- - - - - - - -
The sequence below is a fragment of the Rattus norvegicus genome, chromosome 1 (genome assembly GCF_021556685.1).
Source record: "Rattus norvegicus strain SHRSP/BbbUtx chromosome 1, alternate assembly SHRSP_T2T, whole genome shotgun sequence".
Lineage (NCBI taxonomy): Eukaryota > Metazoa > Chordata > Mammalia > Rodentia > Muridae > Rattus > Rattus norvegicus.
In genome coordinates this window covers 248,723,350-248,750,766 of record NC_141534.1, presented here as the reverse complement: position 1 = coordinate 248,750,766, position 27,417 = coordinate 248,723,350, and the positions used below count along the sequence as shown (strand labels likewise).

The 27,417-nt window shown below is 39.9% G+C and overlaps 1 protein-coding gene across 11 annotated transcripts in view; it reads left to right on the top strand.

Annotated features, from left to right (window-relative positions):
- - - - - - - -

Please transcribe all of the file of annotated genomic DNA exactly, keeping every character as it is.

The sequence below is a fragment of the Rattus norvegicus genome, chromosome 1 (genome assembly GCF_021556685.1).
Source record: "Rattus norvegicus strain SHRSP/BbbUtx chromosome 1, alternate assembly SHRSP_T2T, whole genome shotgun sequence".
Lineage (NCBI taxonomy): Eukaryota > Metazoa > Chordata > Mammalia > Rodentia > Muridae > Rattus > Rattus norvegicus.
In genome coordinates this window covers 248,723,350-248,750,766 of record NC_141534.1, presented here as the reverse complement: position 1 = coordinate 248,750,766, position 27,417 = coordinate 248,723,350, and the positions used below count along the sequence as shown (strand labels likewise).

The 27,417-nt window shown below is 39.9% G+C and overlaps 1 protein-coding gene across 11 annotated transcripts in view; it reads left to right on the top strand.

Annotated features, from left to right (window-relative positions):